Critical Analysis of The Echoing Green by William Blake

Critical Analysis of The Echoing Green by William Blake

Introduction: “The Echoing Green” is a great creation of William Blake which is more, a lovely landscape graced with the sound of vernal sports of children, birds and bells. It is taken from Blake’s Snogs of Innocence. It is heavenly voice of childhood unchallenged by the test and doubts of later years. This is a pictorial poem of Blake. Generally, William Blake’s short poems are explained very simply, but there are hidden depths to his work. Again his longer poems are mentioned extremely difficult.

Development of thought: In the poem, “The Echoing Green” Blake has presented a happy country side view where the arrival of spring is welcomed by sunny sky and ringing bells. This poem is a blend of childlike innocence and grayness of later years. It is symbolic and draws a contrast between youth and old age. Here, a child describes his cheerful games on a lush space, called ‘The Echoing Green’ because the children’s exclamations echo over it. The spring symbolizes the youth and the children. Morning is the beginning of life and the dark evening is the end. Here Blake has wanted to show that, the children are carefree and they are always busy in their games. They are seen laughing and enjoying themselves in the echoing green. The poet symbolizes the innocence and delicacy of children with the birds. The birds are happy and they sing their heart out. When the old people with their folks observe their playing they recall their nostology and share themselves, about the game that they played in their childhood, that they will not regain the days and games. When the children are very busy in their games, the ringing bells make them cheerful. When it becomes dark, all the sports and play have come to an end for the day.  Like the birds the children go back to their residences and are ready to take a goodnight’s rest in the laps of their mothers, sisters and brothers like little birds in a nest. So, on the darkening green the games are not seen. 

Structure: The poem follows the structure of a day— ‘the sun does arise’ in the beginning of the first verse, and ‘the sun does descend’ in the middle of the third verse. The poem is the contrast of innocence and experience, but also the contrast between perception of joys and sorrows. What is happening on the Green will happen again, shown by the ‘old folk’ who watch the children and reminisce about their own childhood on the Green. The whole poem is written in 6 sentences with much repetition. The poem could also be attributed to the life of a person— birth, life, death.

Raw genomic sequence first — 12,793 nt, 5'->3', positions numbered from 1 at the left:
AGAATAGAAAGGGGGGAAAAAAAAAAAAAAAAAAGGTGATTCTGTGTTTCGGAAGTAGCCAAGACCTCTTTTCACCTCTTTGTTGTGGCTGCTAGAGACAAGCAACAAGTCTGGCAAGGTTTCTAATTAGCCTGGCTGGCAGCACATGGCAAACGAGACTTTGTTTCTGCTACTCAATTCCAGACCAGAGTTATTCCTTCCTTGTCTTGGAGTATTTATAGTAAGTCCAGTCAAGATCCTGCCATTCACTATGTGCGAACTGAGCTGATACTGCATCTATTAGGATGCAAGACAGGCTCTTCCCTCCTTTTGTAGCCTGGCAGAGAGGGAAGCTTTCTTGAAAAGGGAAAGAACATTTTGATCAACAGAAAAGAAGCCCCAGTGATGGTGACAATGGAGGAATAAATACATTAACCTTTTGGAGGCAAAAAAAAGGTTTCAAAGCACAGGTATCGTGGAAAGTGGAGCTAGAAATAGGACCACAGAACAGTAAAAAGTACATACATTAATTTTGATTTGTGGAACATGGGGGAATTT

Picture of spring: In the poem the poet plans to represent all the shrinking and affectionate magnificence of spring. The first few lines have the smell of April. The glow of the sky and the sun, the happiness of the ringing bells, the thrush, lark, and child is kept fresh by some severer sense of faithful and mysterious harmony, explained and vivified by a conscience and purpose in the artist’s hand and mind.   

Symbolism: William Blake has used many symbols to make the poem more attractive and more powerful. ‘Echo’ suggests the shouts and hooting of children.  Green suggests the mirth of childhood besides the scene of children’s play. Again ‘The Oak’ symbolizes old age. ‘Nest of birds’ symbolizes peace and purity. ‘Darkening green’ symbolizes the death.  

Edited by: Mahir. Dhaka, Bangladesh. Cell: +8801919879309, +8801761519111.





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    • Carla on August 24, 2012 at 12:05 pm

    Well the two most genuine tighns about this poem are1) that everyone falls for the ideal, and,2) that unless you say Enough of this you are stuck with reality. Well, not stuck you CHOOSE that reality, like our large-nosed hero here whose is now stuck ..metaphorically .I like the metaphor of someones true colors coming out being compared to their first impression self being dead cause you’ll never get that person back. This poem reminds me of teen angst. and early 20s angst. and mid-20 s angst. and late 20 s angst. man am I glad I’m married to a wonderful, graveyard dancing corpse bride!Excellent choice of a poem, Ryan.Well done.

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